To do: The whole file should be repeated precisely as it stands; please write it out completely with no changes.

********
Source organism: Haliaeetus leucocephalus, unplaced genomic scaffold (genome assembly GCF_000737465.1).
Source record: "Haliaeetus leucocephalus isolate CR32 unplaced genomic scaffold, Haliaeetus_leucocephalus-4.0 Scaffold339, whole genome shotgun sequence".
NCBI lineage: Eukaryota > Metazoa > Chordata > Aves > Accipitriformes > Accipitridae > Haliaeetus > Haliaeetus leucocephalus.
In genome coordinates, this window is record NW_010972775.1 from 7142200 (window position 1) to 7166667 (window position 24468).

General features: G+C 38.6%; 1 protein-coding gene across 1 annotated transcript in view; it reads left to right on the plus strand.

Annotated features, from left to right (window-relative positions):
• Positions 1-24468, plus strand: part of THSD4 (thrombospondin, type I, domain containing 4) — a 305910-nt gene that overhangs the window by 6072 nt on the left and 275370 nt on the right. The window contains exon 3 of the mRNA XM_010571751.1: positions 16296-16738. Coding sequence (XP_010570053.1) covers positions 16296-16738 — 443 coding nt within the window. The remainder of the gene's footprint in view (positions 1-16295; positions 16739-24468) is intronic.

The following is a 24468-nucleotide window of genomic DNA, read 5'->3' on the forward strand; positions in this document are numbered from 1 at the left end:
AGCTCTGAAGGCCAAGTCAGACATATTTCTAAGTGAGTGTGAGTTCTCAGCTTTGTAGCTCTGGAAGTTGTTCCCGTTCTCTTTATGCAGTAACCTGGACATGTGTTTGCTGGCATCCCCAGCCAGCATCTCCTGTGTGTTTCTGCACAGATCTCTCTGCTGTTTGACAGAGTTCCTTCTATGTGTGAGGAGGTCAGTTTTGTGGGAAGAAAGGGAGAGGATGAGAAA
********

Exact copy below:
Source organism: Haliaeetus leucocephalus, unplaced genomic scaffold (genome assembly GCF_000737465.1).
Source record: "Haliaeetus leucocephalus isolate CR32 unplaced genomic scaffold, Haliaeetus_leucocephalus-4.0 Scaffold339, whole genome shotgun sequence".
NCBI lineage: Eukaryota > Metazoa > Chordata > Aves > Accipitriformes > Accipitridae > Haliaeetus > Haliaeetus leucocephalus.
In genome coordinates, this window is record NW_010972775.1 from 7142200 (window position 1) to 7166667 (window position 24468).

General features: G+C 38.6%; 1 protein-coding gene across 1 annotated transcript in view; it reads left to right on the plus strand.

Annotated features, from left to right (window-relative positions):
• Positions 1-24468, plus strand: part of THSD4 (thrombospondin, type I, domain containing 4) — a 305910-nt gene that overhangs the window by 6072 nt on the left and 275370 nt on the right. The window contains exon 3 of the mRNA XM_010571751.1: positions 16296-16738. Coding sequence (XP_010570053.1) covers positions 16296-16738 — 443 coding nt within the window. The remainder of the gene's footprint in view (positions 1-16295; positions 16739-24468) is intronic.

The following is a 24468-nucleotide window of genomic DNA, read 5'->3' on the forward strand; positions in this document are numbered from 1 at the left end:
AGCTCTGAAGGCCAAGTCAGACATATTTCTAAGTGAGTGTGAGTTCTCAGCTTTGTAGCTCTGGAAGTTGTTCCCGTTCTCTTTATGCAGTAACCTGGACATGTGTTTGCTGGCATCCCCAGCCAGCATCTCCTGTGTGTTTCTGCACAGATCTCTCTGCTGTTTGACAGAGTTCCTTCTATGTGTGAGGAGGTCAGTTTTGTGGGAAGAAAGGGAGAGGATGAGAAA